An Update on the Ebola Response Efforts in Congo

An Update on the Ebola Response Efforts in Congo

Community of the Disciples of Christ in the Congo (CDCC)
Church of Christ in the Congo (ECC)
Democratic Republic of Congo

Disciples of Christ Church in the Congo (EDCC)
Republic of Congo

ebola_villagers.jpgOn August 24, 2014 an outbreak of Ebola was identified near Boende, Democratic Republic of the Congo (DRC) where the Community of the Disciples of Christ in the Congo (CDCC) has a health center.  The first casualty was a woman from Ikanamongo who died after being exposed to an animal infected with the virus.  From there it spread to the Isaka and beyond. By October 4, 2015 over 66 cases of Ebola had been identified. 

With prompt responses from the Congolese churches and government entities, as well as international partners, the outbreak in the Congo was contained by the end of 2014. 

The Community of Disciples of Christ in Congo (CDCC) organized three trips within the province affected by Ebola to assess and equip the hospitals and health centers for responding to the outbreak. Water pumps were installed as needed at the hospitals in order to provide a reliable source of safe water. Each hospital and health center also received medications, protective materials, and information to help spread awareness to prevent the spread of the disease. 

ebola_medical_supplies.jpgHospitals equipped: Bosobele, Lotumbe, Mondombe, Monieka, Wema 

Health Centers equipped: Bekili, Boboke, Boende, Bofania, Bokungu,Bolanga, Bolebo, Bomata, Bomoi, Bomongo, Bomputsu, Bongindji, Botsini, Buya, Ifumo, Longa, Mangilombe, Nkasa, Yambili 

Even though the current outbreak is controlled within the Congo, the CDCC encourages their constituency to remain vigilant to avoid recurrences of Ebola. They also hope that there will be continued support of their medical ministries so that future outbreaks of disease can be addressed before they spread beyond the initial instances. 

The Church of Christ in the Congo (ECC) in the Democratic Republic of Congo responded in five steps. One: Attending the consultation in Nairobi on the Ebola Virus. Two: Raising awareness and strengthening the capicty of religious groups in affected areas. Three: through religious channels, raise awareness in families of the early symptoms of Ebola, and inform them of appropriate precautions against the disease. Four: Provide treatment for those infected by Ebola, in an effort to improve their survival rate. Five: Equip and prepare clinics to prevent future outbreaks of the disease.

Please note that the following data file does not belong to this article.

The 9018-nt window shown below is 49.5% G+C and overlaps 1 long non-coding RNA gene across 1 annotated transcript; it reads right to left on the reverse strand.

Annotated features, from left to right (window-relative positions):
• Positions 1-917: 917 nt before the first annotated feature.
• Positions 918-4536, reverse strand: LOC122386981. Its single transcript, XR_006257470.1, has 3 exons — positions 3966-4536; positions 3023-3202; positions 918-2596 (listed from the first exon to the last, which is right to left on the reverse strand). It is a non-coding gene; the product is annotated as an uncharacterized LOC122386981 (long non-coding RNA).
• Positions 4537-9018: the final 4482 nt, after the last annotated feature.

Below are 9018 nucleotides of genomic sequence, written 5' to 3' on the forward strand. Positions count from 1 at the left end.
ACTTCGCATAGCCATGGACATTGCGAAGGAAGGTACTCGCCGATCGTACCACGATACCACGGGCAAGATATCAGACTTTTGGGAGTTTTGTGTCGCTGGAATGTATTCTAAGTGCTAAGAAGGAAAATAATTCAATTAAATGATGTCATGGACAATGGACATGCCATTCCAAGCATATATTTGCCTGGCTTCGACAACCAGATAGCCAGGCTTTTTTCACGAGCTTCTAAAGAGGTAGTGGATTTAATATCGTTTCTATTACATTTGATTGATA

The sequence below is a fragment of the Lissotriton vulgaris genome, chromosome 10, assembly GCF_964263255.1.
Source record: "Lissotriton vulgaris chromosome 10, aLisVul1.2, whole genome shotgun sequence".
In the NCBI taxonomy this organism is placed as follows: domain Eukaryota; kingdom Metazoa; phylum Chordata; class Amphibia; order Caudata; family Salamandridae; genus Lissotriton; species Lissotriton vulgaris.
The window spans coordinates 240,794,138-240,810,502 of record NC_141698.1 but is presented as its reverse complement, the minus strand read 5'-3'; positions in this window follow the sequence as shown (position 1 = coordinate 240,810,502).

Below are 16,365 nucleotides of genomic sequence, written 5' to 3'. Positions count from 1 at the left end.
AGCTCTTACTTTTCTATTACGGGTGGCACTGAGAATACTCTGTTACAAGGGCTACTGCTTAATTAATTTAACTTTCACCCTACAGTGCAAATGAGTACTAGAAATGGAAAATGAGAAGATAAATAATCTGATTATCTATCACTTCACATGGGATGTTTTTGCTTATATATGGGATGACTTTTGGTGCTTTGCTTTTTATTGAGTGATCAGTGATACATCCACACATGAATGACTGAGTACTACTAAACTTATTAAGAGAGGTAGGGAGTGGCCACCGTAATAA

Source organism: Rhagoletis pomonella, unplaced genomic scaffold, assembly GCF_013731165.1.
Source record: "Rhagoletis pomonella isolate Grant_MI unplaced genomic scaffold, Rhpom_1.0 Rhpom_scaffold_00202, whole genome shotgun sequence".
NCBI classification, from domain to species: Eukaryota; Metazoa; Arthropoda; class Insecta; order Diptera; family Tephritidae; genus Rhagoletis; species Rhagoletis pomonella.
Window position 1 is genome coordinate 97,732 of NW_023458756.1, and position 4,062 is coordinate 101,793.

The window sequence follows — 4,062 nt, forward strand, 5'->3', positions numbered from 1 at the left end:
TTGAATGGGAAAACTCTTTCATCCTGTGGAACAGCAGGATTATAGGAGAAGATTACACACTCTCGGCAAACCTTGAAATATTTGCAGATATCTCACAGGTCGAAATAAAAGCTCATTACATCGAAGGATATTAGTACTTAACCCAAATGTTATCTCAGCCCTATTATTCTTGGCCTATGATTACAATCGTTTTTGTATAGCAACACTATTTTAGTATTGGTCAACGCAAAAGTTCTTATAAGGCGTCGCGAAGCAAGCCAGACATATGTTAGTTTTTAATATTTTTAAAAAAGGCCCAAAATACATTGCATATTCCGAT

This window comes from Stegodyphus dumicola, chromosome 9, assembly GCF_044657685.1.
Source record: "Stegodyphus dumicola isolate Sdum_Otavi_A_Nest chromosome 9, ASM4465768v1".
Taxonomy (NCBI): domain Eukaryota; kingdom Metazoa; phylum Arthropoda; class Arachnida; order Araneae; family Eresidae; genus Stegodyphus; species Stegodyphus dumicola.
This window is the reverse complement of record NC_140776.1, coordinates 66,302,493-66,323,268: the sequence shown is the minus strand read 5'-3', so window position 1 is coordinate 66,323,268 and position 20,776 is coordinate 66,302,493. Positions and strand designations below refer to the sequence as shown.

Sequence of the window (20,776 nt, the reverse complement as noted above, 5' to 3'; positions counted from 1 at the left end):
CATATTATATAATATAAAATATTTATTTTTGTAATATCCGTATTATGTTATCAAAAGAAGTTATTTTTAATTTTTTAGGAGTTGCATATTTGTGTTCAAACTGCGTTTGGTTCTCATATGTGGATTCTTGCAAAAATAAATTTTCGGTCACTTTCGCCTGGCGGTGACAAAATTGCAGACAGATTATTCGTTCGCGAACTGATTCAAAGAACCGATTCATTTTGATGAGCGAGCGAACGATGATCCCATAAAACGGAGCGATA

The ECC also sponsored a study of risks of contracting Ebola, looking at various populations to explore risk factors for vulnerable groups. Factors studied included – level of education, work, transportation, housing, social support, and level of health. The ECC hopes that this information can be used to respond more effectively to future outbreaks. 

ebola_boat.jpgThe Disciples of Christ Church in the Congo (EDCC) in the Republic of Congo was successful in implementing Ebola control measures. The work of the EDCC was focused around Liranga, since it is inaccessible by road, it would be difficult to treat patients from that area.  Prevention was vital in the EDCC efforts to respond to Ebola in the Republic of the Congo. Liranaga also is where the Pat Sanborn Health Center is located. 

The EDCC work was completed in three steps. First, a training of trainers was held over three days for members of the local Red Cross Committee, the Market Committee, and members of local congregations. Second, an outdoor performance was held to educate the community on how to prevent the spread of Ebola. This included teaching hunters to avoid animals that had died in the jungle, as well as identifying early signs of the disease. Finally, efforts were made by the trainers to connect with students, pastors, teachers, and local officials to make sure that these key community members were aware of Ebola prevention techniques. 

Moving forward, the EDCC hopes to expand these activities to Brazzaville, and other northern communities. These regions have been selected because they are more frequently exposed to tourists and people engaged in business from other regions that may not have been as successful in controlling Ebola.